The speaker was going to be below the fuel tank but the engine is longer than I thought and won't allow this. Instead the speaker will occupy the fuel tank space, alongside the stay alive.

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The sump and lower part of the fluid flywheel casing will all have to be sanded off for the engine to sit at the correct height. This will be the normal viewing side of the loco on the layout, so I'm not even going to attempt to add injector pipes that are all on the other side! The exhaust connects to the manifold at the rear and curves back to a silencer above the engine. I'll probably try and make the cables to the starter motors and maybe a fuel line to the filters.

Edited by Ruston
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It was all going too well.

 

I got the decoder in, which was a faff as it had to be put in place and the cab then had to be screwed to the running plate. The speaker was then soldered to the speaker wires outside the cab. The stay alive went through the hole that I cut in the firewall.

 

Engine sat, but not yet fixed, in place. Brass tube elbow and solid brass bar silencer fitted. To strengthen the joint where it meets the printed manifold I drilled the manifold for about 5mm. The tube has the same amount of rod sticking out from a soldered joint, which goes into the drilled hole. Joint fixed using superglue. The silencer has had a flat milled along the top due to the thickness of the plastic bonnet top.

Drewryz-002.jpg.71832e594744d5ca9f55cf323441c43d.jpg

 

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Bonnet in place, but not yet fixed.

 

I fired up the sound, which all sounded good, but as soon as it started to move the sound ceased. It sped off and I had to grab it to prevent it from smashing into the rollers on the test track. Then all the smoke escaped from the decoder. As we all know, electronic devices run on smoke and once it gets out they stop working. At least it didn't do it when everything's finished because once the bonnet is glued down it will be very difficult to get at the speaker and stay alive.

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I seem to have dodged a bullet with that one. I took the cab off and had a look at the decoder but couldn't see anything obviously burnt. I tried it again and, again, smoke from the decoder. This time I was able to touch it and I found the heat was from the connections to the stay alive. These connections were soldered on by the supplier of the decoder.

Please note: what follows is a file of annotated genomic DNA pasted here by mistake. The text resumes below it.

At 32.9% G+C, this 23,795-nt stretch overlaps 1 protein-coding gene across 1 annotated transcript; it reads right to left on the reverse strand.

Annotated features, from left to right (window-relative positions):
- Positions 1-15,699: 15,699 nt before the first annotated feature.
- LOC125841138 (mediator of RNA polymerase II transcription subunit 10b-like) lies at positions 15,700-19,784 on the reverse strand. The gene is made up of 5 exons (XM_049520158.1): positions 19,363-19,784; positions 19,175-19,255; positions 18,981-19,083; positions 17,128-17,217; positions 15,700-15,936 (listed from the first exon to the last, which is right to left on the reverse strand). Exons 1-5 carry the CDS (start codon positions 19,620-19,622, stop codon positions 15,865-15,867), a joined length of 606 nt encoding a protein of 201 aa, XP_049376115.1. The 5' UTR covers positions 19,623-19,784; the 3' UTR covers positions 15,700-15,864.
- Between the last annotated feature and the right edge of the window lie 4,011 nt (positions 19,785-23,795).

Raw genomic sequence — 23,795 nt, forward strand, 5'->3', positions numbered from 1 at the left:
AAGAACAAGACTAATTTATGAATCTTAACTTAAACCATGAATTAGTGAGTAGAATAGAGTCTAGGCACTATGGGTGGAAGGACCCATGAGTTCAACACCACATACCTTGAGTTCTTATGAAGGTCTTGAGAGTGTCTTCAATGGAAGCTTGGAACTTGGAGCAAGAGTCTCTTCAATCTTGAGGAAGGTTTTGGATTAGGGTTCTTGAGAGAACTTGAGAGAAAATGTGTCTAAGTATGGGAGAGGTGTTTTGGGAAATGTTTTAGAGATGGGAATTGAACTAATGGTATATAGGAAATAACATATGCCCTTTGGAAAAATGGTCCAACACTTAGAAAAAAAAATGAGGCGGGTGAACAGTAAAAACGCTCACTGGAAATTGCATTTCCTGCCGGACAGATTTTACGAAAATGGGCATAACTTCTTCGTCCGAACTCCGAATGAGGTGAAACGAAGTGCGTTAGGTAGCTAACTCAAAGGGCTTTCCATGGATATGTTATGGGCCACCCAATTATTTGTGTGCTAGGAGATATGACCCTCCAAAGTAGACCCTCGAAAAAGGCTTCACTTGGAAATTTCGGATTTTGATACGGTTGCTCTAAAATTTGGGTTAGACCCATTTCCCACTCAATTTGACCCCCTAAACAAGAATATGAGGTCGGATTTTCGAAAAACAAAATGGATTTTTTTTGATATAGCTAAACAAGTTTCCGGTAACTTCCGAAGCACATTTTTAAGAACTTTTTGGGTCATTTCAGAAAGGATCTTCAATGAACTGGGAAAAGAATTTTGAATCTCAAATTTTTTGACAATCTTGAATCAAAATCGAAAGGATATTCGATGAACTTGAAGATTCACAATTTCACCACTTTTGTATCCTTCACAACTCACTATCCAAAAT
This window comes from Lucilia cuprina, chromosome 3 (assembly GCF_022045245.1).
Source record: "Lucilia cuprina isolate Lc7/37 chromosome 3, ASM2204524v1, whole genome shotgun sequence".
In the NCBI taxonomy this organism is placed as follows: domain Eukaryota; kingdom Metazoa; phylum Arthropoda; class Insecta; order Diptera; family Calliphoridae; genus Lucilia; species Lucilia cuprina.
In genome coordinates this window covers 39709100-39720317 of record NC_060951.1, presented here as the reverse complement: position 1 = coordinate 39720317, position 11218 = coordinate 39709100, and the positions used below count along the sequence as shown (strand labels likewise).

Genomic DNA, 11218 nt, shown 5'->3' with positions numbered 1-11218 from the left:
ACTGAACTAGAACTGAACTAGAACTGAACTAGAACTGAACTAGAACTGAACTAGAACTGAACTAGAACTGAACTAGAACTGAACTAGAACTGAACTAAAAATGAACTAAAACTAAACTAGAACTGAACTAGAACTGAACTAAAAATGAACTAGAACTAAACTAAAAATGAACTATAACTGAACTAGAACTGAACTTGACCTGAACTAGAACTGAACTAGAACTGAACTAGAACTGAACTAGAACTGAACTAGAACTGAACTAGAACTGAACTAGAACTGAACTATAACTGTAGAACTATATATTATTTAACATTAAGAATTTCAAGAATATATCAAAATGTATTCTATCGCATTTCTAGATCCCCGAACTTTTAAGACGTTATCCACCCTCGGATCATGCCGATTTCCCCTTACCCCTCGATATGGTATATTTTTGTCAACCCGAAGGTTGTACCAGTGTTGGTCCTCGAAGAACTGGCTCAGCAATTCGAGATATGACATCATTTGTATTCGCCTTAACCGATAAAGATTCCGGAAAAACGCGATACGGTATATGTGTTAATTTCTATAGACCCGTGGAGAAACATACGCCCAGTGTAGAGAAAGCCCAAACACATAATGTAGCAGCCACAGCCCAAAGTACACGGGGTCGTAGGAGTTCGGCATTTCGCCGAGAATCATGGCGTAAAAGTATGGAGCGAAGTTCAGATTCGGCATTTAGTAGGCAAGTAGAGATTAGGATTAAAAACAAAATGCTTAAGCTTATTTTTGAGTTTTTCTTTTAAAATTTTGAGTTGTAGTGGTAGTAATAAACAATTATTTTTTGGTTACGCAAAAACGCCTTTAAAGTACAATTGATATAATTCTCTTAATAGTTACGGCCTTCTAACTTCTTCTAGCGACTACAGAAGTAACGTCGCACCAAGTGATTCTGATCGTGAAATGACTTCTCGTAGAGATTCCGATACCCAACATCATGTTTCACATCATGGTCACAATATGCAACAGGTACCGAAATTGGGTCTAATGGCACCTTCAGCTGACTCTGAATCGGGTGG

I swapped the decoder for a plain non-sound one and this time it started to run and stopped, with the controller flashing up a short circuit. The decoder was swapped for a DC blanking plug and I tried it on DC. It ran but there was arcing between one of the motor wires and the running plate. It appears that when I unsoldered the original wire that was on the motor to fit the new wire from the DCC harness,, the new one was just a few thou. nearer the running plate. I don't know why a short didn't show on the controller when the sound decooder was fitted but at least I know what went wrong now.

 

It's all working again and the decoder didn't let its smoke out. It does all need re-installing but that's a job for another day now. I'm just happy that the decoder hasn't fried.

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"If it was an etched kit I would stick oversize pieces of clear packaging on the inside, but with the thick plastic walls of the cab, this will look naff. I have had to use a thick clear plastic and have had to cut and file each piece to size. It's all very hit and miss. The fact that the apertures taper in doesn't help either."

 

That's how I did it on my 04 back in the dark ages (ie, the late '80's).  It might have been from a Ferrero Rocher box.

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13 hours ago, Ruston said:

The cab roof and bonnet are just resting in place. It has had the first test run on the layout. I was a bit worried about how it would handle switches and crossings as I made an error putting the wheels on. Instead of a 14.6mm back-to-back, it ended up with 15mm. It has all gone well though. Current weight 159g.

Drewryz-008.jpg.1dc04b50ac2f4976aa7c09e29f03d041.jpg

 

The first test with a train on the hook was 10 of my Airfix minerals. These have a slab of lead in the floor, so it was quite a heavy train. It pulled the train from the fiddle yard to the scrapyard headshunt without a problem and then propelled it back. The return trip is on a slight rising gradient.